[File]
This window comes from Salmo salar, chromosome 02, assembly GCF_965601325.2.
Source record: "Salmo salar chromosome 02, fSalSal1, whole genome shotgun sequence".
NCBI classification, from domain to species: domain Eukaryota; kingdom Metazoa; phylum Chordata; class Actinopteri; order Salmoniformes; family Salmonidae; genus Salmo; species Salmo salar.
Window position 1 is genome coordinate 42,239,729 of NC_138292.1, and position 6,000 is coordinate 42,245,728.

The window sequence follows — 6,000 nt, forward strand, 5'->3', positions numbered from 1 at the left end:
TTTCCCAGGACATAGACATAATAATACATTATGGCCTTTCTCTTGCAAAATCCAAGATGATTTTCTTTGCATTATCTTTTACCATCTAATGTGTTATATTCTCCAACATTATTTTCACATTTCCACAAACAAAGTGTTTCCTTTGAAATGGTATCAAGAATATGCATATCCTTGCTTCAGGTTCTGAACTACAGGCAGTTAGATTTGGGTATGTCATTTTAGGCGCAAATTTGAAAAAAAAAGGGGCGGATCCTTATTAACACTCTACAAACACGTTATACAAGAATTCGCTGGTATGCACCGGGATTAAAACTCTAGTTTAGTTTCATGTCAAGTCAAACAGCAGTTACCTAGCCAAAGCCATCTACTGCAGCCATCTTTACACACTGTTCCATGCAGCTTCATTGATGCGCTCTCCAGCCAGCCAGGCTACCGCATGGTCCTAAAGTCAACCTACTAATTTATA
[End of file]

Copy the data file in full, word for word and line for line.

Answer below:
This window comes from Salmo salar, chromosome 02, assembly GCF_965601325.2.
Source record: "Salmo salar chromosome 02, fSalSal1, whole genome shotgun sequence".
NCBI classification, from domain to species: domain Eukaryota; kingdom Metazoa; phylum Chordata; class Actinopteri; order Salmoniformes; family Salmonidae; genus Salmo; species Salmo salar.
Window position 1 is genome coordinate 42,239,729 of NC_138292.1, and position 6,000 is coordinate 42,245,728.

The window sequence follows — 6,000 nt, forward strand, 5'->3', positions numbered from 1 at the left end:
TTTCCCAGGACATAGACATAATAATACATTATGGCCTTTCTCTTGCAAAATCCAAGATGATTTTCTTTGCATTATCTTTTACCATCTAATGTGTTATATTCTCCAACATTATTTTCACATTTCCACAAACAAAGTGTTTCCTTTGAAATGGTATCAAGAATATGCATATCCTTGCTTCAGGTTCTGAACTACAGGCAGTTAGATTTGGGTATGTCATTTTAGGCGCAAATTTGAAAAAAAAAGGGGCGGATCCTTATTAACACTCTACAAACACGTTATACAAGAATTCGCTGGTATGCACCGGGATTAAAACTCTAGTTTAGTTTCATGTCAAGTCAAACAGCAGTTACCTAGCCAAAGCCATCTACTGCAGCCATCTTTACACACTGTTCCATGCAGCTTCATTGATGCGCTCTCCAGCCAGCCAGGCTACCGCATGGTCCTAAAGTCAACCTACTAATTTATA